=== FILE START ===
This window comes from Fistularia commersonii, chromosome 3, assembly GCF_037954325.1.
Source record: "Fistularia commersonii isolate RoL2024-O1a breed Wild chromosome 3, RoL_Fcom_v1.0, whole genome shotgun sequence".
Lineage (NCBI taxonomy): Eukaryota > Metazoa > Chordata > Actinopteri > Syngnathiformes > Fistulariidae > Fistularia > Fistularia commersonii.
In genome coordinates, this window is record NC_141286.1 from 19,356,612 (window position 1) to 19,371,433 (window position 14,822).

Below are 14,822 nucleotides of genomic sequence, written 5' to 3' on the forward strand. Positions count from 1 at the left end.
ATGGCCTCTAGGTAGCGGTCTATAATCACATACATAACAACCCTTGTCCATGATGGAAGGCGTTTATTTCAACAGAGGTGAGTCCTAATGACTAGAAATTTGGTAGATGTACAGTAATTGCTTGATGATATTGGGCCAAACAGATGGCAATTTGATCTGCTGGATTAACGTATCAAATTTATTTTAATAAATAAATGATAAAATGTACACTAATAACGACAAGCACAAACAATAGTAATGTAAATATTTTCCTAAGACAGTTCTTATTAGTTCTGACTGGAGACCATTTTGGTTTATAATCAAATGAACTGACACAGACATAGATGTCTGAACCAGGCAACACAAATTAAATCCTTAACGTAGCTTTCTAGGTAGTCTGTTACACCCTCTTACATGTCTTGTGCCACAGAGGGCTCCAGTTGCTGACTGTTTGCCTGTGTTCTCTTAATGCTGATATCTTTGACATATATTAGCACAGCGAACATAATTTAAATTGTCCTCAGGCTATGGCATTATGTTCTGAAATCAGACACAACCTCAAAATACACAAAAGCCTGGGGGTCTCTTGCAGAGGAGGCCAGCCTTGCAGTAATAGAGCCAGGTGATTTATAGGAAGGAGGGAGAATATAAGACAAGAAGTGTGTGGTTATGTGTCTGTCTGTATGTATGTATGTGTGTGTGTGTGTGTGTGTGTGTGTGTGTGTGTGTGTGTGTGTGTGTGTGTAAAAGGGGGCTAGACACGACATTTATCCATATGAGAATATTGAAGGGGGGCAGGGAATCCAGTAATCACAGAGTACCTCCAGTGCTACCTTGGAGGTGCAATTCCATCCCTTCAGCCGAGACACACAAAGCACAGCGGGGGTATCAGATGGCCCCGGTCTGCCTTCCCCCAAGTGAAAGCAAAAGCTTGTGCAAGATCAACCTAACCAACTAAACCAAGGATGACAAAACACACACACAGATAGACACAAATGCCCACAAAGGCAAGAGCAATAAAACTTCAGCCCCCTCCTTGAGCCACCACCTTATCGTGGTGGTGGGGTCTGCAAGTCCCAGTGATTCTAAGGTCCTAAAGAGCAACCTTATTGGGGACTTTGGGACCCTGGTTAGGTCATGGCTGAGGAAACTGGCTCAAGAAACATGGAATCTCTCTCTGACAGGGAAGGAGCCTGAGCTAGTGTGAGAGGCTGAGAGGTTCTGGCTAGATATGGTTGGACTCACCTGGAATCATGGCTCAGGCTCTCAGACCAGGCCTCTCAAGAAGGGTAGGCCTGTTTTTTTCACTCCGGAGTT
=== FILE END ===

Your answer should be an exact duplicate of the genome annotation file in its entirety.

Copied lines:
This window comes from Fistularia commersonii, chromosome 3, assembly GCF_037954325.1.
Source record: "Fistularia commersonii isolate RoL2024-O1a breed Wild chromosome 3, RoL_Fcom_v1.0, whole genome shotgun sequence".
Lineage (NCBI taxonomy): Eukaryota > Metazoa > Chordata > Actinopteri > Syngnathiformes > Fistulariidae > Fistularia > Fistularia commersonii.
In genome coordinates, this window is record NC_141286.1 from 19,356,612 (window position 1) to 19,371,433 (window position 14,822).

Below are 14,822 nucleotides of genomic sequence, written 5' to 3' on the forward strand. Positions count from 1 at the left end.
ATGGCCTCTAGGTAGCGGTCTATAATCACATACATAACAACCCTTGTCCATGATGGAAGGCGTTTATTTCAACAGAGGTGAGTCCTAATGACTAGAAATTTGGTAGATGTACAGTAATTGCTTGATGATATTGGGCCAAACAGATGGCAATTTGATCTGCTGGATTAACGTATCAAATTTATTTTAATAAATAAATGATAAAATGTACACTAATAACGACAAGCACAAACAATAGTAATGTAAATATTTTCCTAAGACAGTTCTTATTAGTTCTGACTGGAGACCATTTTGGTTTATAATCAAATGAACTGACACAGACATAGATGTCTGAACCAGGCAACACAAATTAAATCCTTAACGTAGCTTTCTAGGTAGTCTGTTACACCCTCTTACATGTCTTGTGCCACAGAGGGCTCCAGTTGCTGACTGTTTGCCTGTGTTCTCTTAATGCTGATATCTTTGACATATATTAGCACAGCGAACATAATTTAAATTGTCCTCAGGCTATGGCATTATGTTCTGAAATCAGACACAACCTCAAAATACACAAAAGCCTGGGGGTCTCTTGCAGAGGAGGCCAGCCTTGCAGTAATAGAGCCAGGTGATTTATAGGAAGGAGGGAGAATATAAGACAAGAAGTGTGTGGTTATGTGTCTGTCTGTATGTATGTATGTGTGTGTGTGTGTGTGTGTGTGTGTGTGTGTGTGTGTGTGTGTGTGTGTGTAAAAGGGGGCTAGACACGACATTTATCCATATGAGAATATTGAAGGGGGGCAGGGAATCCAGTAATCACAGAGTACCTCCAGTGCTACCTTGGAGGTGCAATTCCATCCCTTCAGCCGAGACACACAAAGCACAGCGGGGGTATCAGATGGCCCCGGTCTGCCTTCCCCCAAGTGAAAGCAAAAGCTTGTGCAAGATCAACCTAACCAACTAAACCAAGGATGACAAAACACACACACAGATAGACACAAATGCCCACAAAGGCAAGAGCAATAAAACTTCAGCCCCCTCCTTGAGCCACCACCTTATCGTGGTGGTGGGGTCTGCAAGTCCCAGTGATTCTAAGGTCCTAAAGAGCAACCTTATTGGGGACTTTGGGACCCTGGTTAGGTCATGGCTGAGGAAACTGGCTCAAGAAACATGGAATCTCTCTCTGACAGGGAAGGAGCCTGAGCTAGTGTGAGAGGCTGAGAGGTTCTGGCTAGATATGGTTGGACTCACCTGGAATCATGGCTCAGGCTCTCAGACCAGGCCTCTCAAGAAGGGTAGGCCTGTTTTTTTCACTCCGGAGTT